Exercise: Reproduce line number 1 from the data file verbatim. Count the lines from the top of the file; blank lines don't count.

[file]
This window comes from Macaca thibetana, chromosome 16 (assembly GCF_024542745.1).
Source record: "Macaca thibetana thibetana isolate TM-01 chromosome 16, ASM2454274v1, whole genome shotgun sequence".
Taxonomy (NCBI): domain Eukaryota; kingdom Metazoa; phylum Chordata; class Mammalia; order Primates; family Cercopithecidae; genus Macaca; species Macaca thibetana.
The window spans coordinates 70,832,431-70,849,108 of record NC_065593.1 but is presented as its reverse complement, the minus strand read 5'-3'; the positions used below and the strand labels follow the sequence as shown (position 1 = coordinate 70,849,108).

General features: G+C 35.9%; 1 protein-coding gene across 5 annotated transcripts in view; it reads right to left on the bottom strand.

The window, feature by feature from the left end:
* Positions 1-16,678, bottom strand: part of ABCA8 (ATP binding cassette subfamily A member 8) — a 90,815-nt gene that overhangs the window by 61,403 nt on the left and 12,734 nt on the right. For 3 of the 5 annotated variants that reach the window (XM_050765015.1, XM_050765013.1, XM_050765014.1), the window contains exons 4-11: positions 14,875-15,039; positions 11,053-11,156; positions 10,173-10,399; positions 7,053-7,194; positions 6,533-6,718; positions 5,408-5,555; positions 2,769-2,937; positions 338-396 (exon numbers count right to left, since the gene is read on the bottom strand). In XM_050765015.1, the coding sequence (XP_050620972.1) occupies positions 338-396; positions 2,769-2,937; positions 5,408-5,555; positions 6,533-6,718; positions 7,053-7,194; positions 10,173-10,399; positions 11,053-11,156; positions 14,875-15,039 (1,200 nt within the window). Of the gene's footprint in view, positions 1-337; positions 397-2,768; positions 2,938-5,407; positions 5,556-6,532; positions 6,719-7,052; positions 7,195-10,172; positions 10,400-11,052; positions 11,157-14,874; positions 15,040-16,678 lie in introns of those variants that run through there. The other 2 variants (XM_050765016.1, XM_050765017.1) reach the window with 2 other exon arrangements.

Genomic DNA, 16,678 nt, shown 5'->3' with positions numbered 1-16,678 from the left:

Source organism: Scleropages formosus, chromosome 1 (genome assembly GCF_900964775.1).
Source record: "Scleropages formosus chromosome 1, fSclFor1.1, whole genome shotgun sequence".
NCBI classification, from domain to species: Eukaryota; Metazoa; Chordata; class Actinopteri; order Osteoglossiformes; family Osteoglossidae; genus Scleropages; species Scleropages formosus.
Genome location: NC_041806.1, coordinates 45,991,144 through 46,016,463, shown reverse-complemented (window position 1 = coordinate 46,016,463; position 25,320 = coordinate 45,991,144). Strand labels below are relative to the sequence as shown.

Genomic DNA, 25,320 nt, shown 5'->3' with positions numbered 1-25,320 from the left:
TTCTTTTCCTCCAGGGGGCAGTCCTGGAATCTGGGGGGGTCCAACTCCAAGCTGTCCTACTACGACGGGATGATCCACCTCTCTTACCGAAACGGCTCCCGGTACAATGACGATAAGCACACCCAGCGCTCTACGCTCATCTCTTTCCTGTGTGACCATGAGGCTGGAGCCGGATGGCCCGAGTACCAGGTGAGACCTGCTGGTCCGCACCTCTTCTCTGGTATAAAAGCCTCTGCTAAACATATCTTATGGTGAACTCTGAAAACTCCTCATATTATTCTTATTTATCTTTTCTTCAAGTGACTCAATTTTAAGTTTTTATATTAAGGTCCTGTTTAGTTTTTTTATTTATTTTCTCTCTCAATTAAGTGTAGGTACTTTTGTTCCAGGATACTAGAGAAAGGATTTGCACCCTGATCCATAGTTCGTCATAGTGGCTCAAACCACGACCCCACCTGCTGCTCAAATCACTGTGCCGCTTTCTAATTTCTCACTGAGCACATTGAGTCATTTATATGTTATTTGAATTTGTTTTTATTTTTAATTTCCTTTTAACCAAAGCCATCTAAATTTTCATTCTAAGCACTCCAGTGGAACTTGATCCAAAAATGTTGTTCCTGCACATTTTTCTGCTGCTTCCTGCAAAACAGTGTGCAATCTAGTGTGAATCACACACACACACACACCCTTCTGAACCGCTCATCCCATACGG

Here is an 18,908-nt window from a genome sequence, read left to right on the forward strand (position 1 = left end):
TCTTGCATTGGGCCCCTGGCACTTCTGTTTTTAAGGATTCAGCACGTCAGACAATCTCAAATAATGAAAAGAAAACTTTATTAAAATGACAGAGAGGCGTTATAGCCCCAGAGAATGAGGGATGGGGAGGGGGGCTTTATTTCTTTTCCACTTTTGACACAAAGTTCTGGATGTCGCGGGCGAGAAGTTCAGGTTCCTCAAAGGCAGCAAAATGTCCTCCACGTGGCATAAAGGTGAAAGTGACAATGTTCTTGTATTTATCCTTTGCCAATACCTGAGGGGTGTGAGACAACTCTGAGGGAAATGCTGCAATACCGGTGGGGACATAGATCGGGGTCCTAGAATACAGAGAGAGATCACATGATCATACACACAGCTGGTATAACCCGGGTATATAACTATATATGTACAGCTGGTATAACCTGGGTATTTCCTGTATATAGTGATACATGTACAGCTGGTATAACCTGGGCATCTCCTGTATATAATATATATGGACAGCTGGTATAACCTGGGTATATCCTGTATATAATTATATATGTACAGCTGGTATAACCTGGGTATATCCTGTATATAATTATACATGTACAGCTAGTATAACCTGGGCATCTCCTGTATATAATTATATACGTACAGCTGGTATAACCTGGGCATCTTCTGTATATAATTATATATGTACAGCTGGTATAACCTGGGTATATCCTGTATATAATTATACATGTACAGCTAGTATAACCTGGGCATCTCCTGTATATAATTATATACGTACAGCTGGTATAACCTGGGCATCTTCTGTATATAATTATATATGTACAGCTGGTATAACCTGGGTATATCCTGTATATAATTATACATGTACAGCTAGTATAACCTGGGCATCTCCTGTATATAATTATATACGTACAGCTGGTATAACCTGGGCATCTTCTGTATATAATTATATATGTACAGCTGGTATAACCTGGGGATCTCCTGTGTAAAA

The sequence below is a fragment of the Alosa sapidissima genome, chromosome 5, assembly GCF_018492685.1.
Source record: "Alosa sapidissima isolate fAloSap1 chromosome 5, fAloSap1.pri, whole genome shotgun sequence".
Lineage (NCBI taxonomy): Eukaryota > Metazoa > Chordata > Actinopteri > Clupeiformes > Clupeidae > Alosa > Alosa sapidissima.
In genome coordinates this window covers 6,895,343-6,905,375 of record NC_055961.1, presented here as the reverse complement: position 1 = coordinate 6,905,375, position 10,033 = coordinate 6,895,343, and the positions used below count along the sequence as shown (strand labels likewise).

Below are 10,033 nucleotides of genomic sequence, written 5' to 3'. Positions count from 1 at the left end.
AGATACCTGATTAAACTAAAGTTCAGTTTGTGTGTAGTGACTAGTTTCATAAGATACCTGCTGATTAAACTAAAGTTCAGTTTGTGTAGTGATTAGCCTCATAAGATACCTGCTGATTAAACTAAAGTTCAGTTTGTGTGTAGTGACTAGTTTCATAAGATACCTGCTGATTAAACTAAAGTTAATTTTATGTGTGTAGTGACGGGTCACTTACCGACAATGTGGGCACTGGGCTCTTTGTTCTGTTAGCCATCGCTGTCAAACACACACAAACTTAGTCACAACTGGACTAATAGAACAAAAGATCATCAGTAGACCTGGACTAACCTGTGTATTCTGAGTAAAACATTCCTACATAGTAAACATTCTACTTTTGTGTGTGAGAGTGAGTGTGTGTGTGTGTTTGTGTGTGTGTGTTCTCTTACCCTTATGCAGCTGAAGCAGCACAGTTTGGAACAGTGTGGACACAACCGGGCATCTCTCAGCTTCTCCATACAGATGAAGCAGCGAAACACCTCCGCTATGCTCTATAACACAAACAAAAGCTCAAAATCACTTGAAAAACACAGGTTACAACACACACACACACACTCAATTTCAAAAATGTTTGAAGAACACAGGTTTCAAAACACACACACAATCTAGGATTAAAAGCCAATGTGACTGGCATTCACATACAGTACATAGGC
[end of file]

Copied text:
This window comes from Macaca thibetana, chromosome 16 (assembly GCF_024542745.1).